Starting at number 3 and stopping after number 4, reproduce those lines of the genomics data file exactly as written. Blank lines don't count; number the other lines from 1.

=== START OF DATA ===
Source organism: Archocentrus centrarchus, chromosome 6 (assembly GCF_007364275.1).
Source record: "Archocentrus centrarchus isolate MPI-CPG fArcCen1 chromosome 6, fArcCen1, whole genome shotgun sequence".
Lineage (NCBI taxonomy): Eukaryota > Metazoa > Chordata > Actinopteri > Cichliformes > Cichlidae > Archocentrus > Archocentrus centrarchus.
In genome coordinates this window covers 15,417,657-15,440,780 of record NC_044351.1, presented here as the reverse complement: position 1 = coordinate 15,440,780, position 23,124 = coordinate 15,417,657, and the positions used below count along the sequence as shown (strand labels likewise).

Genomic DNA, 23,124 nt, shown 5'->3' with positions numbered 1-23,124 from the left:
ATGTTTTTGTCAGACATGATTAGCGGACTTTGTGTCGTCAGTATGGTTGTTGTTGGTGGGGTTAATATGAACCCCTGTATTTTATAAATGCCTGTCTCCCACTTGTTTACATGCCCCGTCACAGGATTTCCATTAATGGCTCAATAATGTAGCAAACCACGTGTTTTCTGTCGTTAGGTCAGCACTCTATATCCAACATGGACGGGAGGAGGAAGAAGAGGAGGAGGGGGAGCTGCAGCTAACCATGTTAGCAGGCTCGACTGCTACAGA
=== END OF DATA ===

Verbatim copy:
Lineage (NCBI taxonomy): Eukaryota > Metazoa > Chordata > Actinopteri > Cichliformes > Cichlidae > Archocentrus > Archocentrus centrarchus.
In genome coordinates this window covers 15,417,657-15,440,780 of record NC_044351.1, presented here as the reverse complement: position 1 = coordinate 15,440,780, position 23,124 = coordinate 15,417,657, and the positions used below count along the sequence as shown (strand labels likewise).